My landlady’s son came with us and we hung out on the edge of the road talking while he broke dead branches into short lengths of sticks a good five-year-old activity. She talked about her not very good mother manipulating everyone to be on her side against their father now that they were separated, about her much younger brother, about her uncle, my age, who still plants his vegetables each year, until the bus arrived, half an hour late and totally empty. On the trip to the Kaveka only one man got on. I liked the bus. It was old, the driver was a bit surly; it creaked but felt right. If I came back to Mo’orea I would do all my traveling by bus.
At the Kaveka I had a neat little cottage, not as large as at the Fare T and without kitchenette, but with woven bamboo walls and stained glass in the smaller bathroom. The dinning room is on a wharf over the water and as you eat you can look down and watch the fish or feed them bits of your baguette. There are striped black and white fish, colored fish, but I was struck by some greenish greys traveling in what looked like family groups—a large fish and several small—with their eyes above water and their round mouths agape.
I wandered the property. As the sun went down a small, white cruise ship with sails glided from the bay trailing music behind it with all of us on shore taking pictures.
Being on Cook’s Bay is heaven. Great walls of rock, broken here and there, form a rough amphitheater around part of the bay, which is a small horseshoe.
Sunday, I walked toward the Bank of Tahiti, not expecting much to be open. In the morning the big supermarket was and in the afternoon a few dress and pareu shops flaunted their wares on clotheslines. Passing two churches, through open, unglazed windows, I saw the congregation all in white in the pews, and heard them sing, heavenly eaves dropping.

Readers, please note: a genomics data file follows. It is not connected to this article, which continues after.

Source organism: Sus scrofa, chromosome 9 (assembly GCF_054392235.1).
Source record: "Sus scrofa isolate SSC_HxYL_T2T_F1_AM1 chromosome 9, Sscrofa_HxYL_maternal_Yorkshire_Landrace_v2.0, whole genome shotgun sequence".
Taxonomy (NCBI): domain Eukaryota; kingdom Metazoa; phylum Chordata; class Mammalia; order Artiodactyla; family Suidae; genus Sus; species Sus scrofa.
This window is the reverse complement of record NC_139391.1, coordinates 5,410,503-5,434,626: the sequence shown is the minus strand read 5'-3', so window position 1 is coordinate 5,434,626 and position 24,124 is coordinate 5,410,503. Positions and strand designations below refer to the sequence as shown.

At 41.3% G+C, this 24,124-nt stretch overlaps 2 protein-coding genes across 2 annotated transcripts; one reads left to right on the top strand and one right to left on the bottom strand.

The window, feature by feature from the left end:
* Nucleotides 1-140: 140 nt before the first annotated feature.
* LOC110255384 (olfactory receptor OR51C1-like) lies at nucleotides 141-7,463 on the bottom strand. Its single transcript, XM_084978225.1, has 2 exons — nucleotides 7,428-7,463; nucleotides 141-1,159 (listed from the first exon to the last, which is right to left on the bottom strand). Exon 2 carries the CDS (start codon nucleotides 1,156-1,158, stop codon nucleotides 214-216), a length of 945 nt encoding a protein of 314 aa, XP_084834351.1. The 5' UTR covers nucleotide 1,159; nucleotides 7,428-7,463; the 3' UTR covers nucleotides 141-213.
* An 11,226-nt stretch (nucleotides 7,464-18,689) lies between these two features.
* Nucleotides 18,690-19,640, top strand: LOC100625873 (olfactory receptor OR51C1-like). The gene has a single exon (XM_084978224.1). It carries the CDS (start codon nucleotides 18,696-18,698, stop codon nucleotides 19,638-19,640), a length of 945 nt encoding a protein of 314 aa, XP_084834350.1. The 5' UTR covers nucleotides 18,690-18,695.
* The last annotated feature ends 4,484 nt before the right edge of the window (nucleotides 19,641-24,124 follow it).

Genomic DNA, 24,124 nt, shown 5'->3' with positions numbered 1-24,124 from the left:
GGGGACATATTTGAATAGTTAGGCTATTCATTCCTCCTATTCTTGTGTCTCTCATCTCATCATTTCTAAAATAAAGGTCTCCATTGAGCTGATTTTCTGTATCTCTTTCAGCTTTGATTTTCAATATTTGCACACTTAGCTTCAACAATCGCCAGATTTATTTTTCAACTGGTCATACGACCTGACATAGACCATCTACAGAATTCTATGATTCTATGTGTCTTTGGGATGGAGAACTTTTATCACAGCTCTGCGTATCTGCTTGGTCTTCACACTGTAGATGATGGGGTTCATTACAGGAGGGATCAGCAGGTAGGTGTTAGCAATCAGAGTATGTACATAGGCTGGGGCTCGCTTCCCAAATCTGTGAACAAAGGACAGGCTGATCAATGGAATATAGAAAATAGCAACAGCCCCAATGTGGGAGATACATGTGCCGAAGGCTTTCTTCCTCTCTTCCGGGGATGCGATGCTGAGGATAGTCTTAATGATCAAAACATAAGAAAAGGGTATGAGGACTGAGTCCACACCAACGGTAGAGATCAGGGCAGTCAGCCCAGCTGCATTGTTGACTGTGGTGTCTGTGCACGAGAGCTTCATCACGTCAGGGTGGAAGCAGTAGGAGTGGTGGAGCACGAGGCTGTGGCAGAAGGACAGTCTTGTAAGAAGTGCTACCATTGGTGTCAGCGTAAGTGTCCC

I found the Bank of Tahiti but it wouldn’t give me money. However, another bank that had never given me money except at the airport in Pape’ete delivered.
There are white sand inlets, crossed by small bridges, tree shaded and full of the clearest water. A few houses perch high on the hill on dirt roads but most cling to the circle road or the shore. Any road off the circle road is unpaved.
I passed a derelict hotel, two stories with colonnaded verandas fringed with Victorian gingerbread. I was told the French company that owned it went bankrupt through mismanagement. It is now in the hands of the government who would sell it for nothing but you would need a lot of money to fix it up. It’s been empty for 20 years. I wish I had the money and the years to invest. What fun that would be.
Coming back I stopped at the Kaveka, discovering that in twenty minutes lunch would be over. I ate before going back to walk half way round Cooks Bay. This is a gorgeous, indescribable walk either looking up at the volcano’s old, rock walls or out to sailboats nodding on the sea.
The next day I flew back to Pape’ete.